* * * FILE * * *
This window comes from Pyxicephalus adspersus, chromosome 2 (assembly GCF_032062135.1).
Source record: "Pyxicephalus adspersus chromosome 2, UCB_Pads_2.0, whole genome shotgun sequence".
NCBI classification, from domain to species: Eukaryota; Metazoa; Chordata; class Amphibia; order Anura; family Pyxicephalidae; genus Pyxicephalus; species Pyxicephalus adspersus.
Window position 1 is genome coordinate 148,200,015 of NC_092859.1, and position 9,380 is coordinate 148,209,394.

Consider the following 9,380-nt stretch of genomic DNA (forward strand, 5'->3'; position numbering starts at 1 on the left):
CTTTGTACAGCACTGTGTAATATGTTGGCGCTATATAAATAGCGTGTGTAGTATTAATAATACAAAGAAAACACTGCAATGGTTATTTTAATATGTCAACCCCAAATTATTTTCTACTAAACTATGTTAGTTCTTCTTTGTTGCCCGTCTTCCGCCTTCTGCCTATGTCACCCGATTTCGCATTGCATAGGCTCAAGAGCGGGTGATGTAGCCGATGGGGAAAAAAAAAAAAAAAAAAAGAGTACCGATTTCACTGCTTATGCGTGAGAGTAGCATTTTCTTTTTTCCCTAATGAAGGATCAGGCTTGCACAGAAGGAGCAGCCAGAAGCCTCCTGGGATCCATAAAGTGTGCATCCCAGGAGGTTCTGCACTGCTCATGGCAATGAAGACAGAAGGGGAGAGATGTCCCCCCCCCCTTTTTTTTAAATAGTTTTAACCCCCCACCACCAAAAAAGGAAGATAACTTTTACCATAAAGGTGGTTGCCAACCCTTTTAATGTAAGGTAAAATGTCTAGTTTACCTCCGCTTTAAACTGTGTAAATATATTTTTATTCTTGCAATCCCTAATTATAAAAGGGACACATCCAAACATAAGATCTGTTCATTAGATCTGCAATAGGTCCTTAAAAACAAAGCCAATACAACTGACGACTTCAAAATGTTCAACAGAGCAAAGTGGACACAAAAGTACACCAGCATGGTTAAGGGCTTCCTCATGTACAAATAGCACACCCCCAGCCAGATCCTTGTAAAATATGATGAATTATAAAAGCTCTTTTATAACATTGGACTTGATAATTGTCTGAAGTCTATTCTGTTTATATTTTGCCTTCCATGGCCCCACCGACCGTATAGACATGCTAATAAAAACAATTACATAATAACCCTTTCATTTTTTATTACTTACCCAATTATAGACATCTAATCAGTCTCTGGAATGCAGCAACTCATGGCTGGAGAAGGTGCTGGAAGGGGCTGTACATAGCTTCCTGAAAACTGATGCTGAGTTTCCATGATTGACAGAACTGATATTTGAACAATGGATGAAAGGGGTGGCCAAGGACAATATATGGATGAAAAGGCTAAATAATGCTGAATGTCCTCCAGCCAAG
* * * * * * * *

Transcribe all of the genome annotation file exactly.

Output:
This window comes from Pyxicephalus adspersus, chromosome 2 (assembly GCF_032062135.1).
Source record: "Pyxicephalus adspersus chromosome 2, UCB_Pads_2.0, whole genome shotgun sequence".
NCBI classification, from domain to species: Eukaryota; Metazoa; Chordata; class Amphibia; order Anura; family Pyxicephalidae; genus Pyxicephalus; species Pyxicephalus adspersus.
Window position 1 is genome coordinate 148,200,015 of NC_092859.1, and position 9,380 is coordinate 148,209,394.

Consider the following 9,380-nt stretch of genomic DNA (forward strand, 5'->3'; position numbering starts at 1 on the left):
CTTTGTACAGCACTGTGTAATATGTTGGCGCTATATAAATAGCGTGTGTAGTATTAATAATACAAAGAAAACACTGCAATGGTTATTTTAATATGTCAACCCCAAATTATTTTCTACTAAACTATGTTAGTTCTTCTTTGTTGCCCGTCTTCCGCCTTCTGCCTATGTCACCCGATTTCGCATTGCATAGGCTCAAGAGCGGGTGATGTAGCCGATGGGGAAAAAAAAAAAAAAAAAAAGAGTACCGATTTCACTGCTTATGCGTGAGAGTAGCATTTTCTTTTTTCCCTAATGAAGGATCAGGCTTGCACAGAAGGAGCAGCCAGAAGCCTCCTGGGATCCATAAAGTGTGCATCCCAGGAGGTTCTGCACTGCTCATGGCAATGAAGACAGAAGGGGAGAGATGTCCCCCCCCCCTTTTTTTTAAATAGTTTTAACCCCCCACCACCAAAAAAGGAAGATAACTTTTACCATAAAGGTGGTTGCCAACCCTTTTAATGTAAGGTAAAATGTCTAGTTTACCTCCGCTTTAAACTGTGTAAATATATTTTTATTCTTGCAATCCCTAATTATAAAAGGGACACATCCAAACATAAGATCTGTTCATTAGATCTGCAATAGGTCCTTAAAAACAAAGCCAATACAACTGACGACTTCAAAATGTTCAACAGAGCAAAGTGGACACAAAAGTACACCAGCATGGTTAAGGGCTTCCTCATGTACAAATAGCACACCCCCAGCCAGATCCTTGTAAAATATGATGAATTATAAAAGCTCTTTTATAACATTGGACTTGATAATTGTCTGAAGTCTATTCTGTTTATATTTTGCCTTCCATGGCCCCACCGACCGTATAGACATGCTAATAAAAACAATTACATAATAACCCTTTCATTTTTTATTACTTACCCAATTATAGACATCTAATCAGTCTCTGGAATGCAGCAACTCATGGCTGGAGAAGGTGCTGGAAGGGGCTGTACATAGCTTCCTGAAAACTGATGCTGAGTTTCCATGATTGACAGAACTGATATTTGAACAATGGATGAAAGGGGTGGCCAAGGACAATATATGGATGAAAAGGCTAAATAATGCTGAATGTCCTCCAGCCAAG